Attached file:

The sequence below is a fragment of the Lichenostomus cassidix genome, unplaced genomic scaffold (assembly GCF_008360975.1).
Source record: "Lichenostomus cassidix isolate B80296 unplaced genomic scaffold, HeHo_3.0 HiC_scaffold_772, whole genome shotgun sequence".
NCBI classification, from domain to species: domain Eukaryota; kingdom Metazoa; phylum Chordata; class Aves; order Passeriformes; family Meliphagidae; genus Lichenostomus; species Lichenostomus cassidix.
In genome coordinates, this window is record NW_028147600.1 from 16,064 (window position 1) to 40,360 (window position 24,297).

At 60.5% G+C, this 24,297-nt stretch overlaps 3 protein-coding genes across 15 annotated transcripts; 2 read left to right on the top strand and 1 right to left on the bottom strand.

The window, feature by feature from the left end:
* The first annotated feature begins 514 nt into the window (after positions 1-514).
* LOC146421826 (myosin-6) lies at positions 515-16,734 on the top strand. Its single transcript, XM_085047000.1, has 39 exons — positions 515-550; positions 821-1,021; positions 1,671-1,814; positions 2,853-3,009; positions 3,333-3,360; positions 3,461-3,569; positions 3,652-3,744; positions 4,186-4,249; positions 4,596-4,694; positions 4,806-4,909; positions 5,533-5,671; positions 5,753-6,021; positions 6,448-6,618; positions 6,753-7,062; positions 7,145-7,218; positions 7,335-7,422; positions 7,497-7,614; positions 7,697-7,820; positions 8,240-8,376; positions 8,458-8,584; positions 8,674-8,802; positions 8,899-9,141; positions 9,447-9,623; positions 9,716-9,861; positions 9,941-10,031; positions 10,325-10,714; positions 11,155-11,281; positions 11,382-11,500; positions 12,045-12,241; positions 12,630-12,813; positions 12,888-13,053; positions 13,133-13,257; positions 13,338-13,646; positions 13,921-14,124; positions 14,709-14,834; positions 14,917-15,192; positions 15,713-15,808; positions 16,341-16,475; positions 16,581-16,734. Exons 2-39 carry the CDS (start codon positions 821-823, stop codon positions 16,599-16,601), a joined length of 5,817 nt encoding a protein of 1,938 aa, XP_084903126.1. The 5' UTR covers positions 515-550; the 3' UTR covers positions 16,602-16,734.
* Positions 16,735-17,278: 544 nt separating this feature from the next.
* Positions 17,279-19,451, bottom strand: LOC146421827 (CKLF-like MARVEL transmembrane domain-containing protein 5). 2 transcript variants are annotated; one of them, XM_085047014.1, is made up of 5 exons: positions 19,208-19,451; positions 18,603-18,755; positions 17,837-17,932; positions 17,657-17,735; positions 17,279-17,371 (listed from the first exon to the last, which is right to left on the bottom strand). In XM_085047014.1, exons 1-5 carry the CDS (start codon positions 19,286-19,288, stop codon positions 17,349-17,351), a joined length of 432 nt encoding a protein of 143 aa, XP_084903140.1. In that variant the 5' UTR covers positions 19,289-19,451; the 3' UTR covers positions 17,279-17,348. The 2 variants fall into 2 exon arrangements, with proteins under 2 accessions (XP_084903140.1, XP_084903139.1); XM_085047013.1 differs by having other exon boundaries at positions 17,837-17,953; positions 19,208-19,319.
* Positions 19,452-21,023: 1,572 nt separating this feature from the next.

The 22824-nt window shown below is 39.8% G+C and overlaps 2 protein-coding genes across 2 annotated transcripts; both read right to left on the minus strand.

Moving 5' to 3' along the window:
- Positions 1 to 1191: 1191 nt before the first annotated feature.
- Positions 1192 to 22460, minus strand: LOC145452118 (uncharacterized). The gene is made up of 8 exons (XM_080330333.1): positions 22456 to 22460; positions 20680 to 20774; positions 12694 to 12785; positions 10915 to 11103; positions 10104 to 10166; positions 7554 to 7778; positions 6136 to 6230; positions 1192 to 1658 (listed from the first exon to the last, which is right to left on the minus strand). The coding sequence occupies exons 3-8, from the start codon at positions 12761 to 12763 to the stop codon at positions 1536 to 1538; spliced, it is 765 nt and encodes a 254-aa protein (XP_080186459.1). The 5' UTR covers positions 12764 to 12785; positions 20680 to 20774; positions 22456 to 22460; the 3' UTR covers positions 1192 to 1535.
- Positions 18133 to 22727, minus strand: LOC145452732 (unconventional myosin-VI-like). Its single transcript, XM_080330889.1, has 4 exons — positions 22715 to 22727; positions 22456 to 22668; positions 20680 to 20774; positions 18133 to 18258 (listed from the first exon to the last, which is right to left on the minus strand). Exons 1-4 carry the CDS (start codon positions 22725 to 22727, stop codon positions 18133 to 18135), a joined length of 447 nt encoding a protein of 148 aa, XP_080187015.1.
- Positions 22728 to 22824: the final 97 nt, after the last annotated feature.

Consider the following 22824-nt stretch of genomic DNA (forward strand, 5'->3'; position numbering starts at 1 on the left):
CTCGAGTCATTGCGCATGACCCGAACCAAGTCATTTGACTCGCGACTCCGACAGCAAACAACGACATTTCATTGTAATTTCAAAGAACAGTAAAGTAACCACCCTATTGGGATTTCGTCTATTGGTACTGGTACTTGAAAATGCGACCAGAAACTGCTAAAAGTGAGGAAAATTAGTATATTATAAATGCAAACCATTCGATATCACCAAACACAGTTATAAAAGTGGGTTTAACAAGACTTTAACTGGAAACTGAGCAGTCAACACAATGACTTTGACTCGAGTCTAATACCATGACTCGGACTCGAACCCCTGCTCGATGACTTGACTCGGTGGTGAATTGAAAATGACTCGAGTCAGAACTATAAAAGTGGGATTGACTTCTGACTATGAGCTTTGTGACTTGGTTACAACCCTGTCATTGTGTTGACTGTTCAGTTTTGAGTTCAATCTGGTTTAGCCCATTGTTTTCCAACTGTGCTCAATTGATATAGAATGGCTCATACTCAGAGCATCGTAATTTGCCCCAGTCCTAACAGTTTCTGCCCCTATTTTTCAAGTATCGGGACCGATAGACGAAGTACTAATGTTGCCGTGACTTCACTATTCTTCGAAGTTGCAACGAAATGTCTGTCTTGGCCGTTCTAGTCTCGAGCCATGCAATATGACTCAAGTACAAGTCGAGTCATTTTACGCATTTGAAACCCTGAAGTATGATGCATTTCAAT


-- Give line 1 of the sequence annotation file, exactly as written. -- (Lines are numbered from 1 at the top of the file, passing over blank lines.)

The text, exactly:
The sequence below is a fragment of the Lichenostomus cassidix genome, unplaced genomic scaffold (assembly GCF_008360975.1).